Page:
Depression Hack; Learn to Laugh More

Many of you have probably heard about the benefits of laughter as it pertains to mental health. It’s been proven that laughing lifts your mood by releasing feel-good endorphins, relaxing muscles, decreasing stress hormones, etc. The problem is that when you are suffering from depression, there is often not much to laugh about. When you are feeling sad, angry, irritable or just low, you don’t usually find things funny. In fact, humor may tend to annoy you more than it will make you laugh. So how then, do you get the benefits of laughter?

Like all of our depression hacks, you have to make an effort to aid your own healing. If you truly want to help yourself feel better when you are depressed, consciously try to learn how to laugh more, practice and repeat.

The key is to make yourself open to laughter. Sometimes you have to consciously decide to do this. Smiling helps. Thinking about something you have laughed at in the past can help as well. I will never forget the time my English mother was trying to read signs that were mostly in French. She pronounced one “Ayy-oooo-tow Sales.” We all laughed until we cried when we realized the sign said “Auto Sales” in plain English. Thinking of that cracks me up every time. Surely you can recall something that made you laugh and draw on that for help.

Here are a few more tips: Continue reading

Advertisements

Advice: Stepping Back From The Edge of Insanity

Tossing and turning in bed at 3:00AM my thoughts race from one devastating tragedy to another. My father texting from the airplane moments before the crash. My baby being born without sound, no crying, no life. My spouse among the rubble of his office building demolished by a bomb. My sons both lifeless in a mass of crumpled steel after a car accident. My daughter disappearing under the wave, never to surface again. My arms failing to move, my legs stiff with pain, the cancer devouring my body.

 I am healthy. My family is safe and happy. But now, the horrific thoughts crowd my head, causing my heart to race and my lungs to gasp for air. Hot tears flow down my cheeks. I am crying about tragedies that have never occurred . . . but they could. I worry that they could.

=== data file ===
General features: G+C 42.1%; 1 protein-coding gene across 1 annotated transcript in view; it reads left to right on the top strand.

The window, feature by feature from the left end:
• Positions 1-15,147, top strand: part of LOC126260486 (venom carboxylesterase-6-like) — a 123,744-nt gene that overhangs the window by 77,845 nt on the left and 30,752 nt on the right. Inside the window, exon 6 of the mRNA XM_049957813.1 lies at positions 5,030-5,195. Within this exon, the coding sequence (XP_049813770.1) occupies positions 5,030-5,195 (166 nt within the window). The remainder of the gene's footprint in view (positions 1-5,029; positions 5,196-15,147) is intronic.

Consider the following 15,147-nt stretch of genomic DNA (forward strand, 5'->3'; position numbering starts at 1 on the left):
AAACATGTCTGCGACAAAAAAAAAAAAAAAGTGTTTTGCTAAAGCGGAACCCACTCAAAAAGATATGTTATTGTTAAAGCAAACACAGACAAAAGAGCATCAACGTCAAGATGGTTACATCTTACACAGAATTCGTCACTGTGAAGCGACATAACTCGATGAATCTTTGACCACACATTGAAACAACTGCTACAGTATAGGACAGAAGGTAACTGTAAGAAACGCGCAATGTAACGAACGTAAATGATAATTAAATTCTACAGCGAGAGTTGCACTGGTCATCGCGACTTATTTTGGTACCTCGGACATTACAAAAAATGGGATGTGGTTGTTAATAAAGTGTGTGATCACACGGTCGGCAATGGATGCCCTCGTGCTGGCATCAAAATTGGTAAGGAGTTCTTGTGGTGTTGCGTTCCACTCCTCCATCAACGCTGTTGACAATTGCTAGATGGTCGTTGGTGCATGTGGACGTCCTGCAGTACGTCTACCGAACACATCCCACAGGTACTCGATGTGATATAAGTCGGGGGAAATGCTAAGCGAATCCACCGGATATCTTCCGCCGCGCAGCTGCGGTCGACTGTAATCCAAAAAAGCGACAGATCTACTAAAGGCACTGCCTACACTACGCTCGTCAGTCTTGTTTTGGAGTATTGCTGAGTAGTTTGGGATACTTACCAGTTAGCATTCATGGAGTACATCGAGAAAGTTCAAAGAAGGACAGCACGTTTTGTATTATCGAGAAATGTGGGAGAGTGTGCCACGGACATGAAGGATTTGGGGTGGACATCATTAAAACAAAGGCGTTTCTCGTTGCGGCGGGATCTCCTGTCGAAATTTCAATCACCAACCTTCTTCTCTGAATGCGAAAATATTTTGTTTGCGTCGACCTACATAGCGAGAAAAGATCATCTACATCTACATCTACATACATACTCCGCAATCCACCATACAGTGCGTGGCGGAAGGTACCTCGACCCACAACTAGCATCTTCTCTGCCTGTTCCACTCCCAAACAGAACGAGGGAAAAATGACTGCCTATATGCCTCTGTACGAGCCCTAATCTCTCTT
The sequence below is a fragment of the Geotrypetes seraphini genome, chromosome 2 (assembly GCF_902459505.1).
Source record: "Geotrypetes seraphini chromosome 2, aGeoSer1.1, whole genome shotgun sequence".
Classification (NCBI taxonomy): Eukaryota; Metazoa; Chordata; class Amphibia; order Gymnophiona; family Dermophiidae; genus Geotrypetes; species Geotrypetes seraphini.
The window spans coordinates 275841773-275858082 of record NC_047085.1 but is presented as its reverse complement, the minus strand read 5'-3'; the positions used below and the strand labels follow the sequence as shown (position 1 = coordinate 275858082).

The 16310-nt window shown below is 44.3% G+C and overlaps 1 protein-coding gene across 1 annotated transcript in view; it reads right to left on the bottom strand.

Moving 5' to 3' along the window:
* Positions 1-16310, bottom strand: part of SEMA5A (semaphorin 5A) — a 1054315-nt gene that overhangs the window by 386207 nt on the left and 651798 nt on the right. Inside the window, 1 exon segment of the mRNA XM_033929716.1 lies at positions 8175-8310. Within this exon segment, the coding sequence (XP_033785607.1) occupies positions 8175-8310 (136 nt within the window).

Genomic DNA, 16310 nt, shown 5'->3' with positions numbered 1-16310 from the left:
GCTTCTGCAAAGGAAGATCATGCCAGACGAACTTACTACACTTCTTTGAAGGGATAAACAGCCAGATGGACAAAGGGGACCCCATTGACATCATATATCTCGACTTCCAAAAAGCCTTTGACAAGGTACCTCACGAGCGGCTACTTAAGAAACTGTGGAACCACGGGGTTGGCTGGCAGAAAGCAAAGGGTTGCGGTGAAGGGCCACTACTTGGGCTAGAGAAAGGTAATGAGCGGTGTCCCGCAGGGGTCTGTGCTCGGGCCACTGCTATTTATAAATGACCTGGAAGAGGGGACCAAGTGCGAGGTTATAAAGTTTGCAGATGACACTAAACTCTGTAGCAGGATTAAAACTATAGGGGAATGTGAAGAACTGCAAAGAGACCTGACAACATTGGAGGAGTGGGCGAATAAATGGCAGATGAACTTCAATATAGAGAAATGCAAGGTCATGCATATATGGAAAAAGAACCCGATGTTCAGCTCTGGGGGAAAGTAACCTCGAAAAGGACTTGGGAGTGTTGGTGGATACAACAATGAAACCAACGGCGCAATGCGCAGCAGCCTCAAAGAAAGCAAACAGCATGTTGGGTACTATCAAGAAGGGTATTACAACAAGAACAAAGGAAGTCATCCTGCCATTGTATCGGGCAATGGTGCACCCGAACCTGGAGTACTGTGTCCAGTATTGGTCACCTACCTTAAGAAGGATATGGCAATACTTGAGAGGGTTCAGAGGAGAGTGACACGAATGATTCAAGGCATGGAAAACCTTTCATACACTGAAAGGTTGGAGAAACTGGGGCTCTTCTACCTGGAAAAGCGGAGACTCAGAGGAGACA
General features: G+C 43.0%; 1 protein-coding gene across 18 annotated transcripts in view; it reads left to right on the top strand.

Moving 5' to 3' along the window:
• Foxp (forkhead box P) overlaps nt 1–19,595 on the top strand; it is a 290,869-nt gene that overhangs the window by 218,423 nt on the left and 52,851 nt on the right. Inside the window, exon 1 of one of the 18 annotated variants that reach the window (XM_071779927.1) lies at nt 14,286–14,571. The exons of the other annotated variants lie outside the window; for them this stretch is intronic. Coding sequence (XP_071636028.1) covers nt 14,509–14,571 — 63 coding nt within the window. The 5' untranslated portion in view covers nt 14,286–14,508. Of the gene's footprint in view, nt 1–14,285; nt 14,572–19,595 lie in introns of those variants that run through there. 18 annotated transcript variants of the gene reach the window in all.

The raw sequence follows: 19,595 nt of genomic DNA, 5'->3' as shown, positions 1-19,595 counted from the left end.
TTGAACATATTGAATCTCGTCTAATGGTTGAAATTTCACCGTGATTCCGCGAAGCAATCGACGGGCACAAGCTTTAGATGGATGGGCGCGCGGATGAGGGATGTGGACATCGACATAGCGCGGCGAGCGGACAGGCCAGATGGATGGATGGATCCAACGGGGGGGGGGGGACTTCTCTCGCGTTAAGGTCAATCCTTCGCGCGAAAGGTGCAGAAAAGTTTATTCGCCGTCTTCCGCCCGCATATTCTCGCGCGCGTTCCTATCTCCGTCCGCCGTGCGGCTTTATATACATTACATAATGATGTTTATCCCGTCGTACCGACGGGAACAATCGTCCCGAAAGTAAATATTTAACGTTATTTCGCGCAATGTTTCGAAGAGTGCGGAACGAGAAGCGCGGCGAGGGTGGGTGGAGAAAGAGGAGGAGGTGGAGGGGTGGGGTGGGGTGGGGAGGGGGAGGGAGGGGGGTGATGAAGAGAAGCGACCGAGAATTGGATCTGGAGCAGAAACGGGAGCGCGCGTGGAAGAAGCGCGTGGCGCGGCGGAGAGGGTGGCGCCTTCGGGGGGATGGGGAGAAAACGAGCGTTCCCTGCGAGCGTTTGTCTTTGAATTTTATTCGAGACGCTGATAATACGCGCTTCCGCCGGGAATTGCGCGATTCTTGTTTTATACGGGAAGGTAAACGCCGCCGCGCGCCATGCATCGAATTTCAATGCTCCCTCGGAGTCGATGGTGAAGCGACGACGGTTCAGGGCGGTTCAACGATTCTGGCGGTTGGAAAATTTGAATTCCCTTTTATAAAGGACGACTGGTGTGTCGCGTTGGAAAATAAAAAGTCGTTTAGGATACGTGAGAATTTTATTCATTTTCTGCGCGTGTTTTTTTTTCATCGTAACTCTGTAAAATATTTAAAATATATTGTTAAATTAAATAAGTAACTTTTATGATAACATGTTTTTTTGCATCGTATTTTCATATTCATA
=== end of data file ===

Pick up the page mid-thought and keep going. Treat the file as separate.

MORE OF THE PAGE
During the day I am fine, busy at work. My mind is occupied, focused on real-life tasks. I come home and find a moment of solitude, but then my idle mind starts to spin. The horrors return. I distract myself with the television and the horrors momentarily fade.

 Anticipating the terrifying thoughts at bedtime, I self-medicate with alcohol or sleeping pills to get me through the night. It never works. I am up again at 3:00 AM, imagining all of the things that I know could happen. I worry that they will.

 Sometimes I don’t know how I can go on. The risks are endless. The millions, no billions of ways that my life could end, that my loved ones could suffer and die. Nothing is safe. Nowhere is secure.

I shake my head back and forth. No, no, no! I feel as if I am just going to completely lose it. I am on the edge of insanity.

Your fears are real. Your anxieties are tangible. You are not alone. Any reasonable mind would agree that there are plenty of things to be anxious about in this world. In that way, we are all living on the edge of insanity. In fact, some of the most intelligent minds have fallen off of that edge. It’s very easy to succumb to our fears and “completely lose it.” You, however, will not do so . . . Continue reading

Advice: A Little Understanding Goes A Long Way

Many of our posts encourage kindness, goodness and self-control, even in negative situations. This is often hard to achieve; however, it is entirely possible due to the following psychological principle:

  1. Our thoughts affect our feelings
  2. We control our thoughts
  3. Therefore, we can control our feelings/reactions

In other words, we are responsible for our own actions. No one “makes” us react a certain way. We make a decision on our own and choose how to feel about and respond to every situation. We are in control.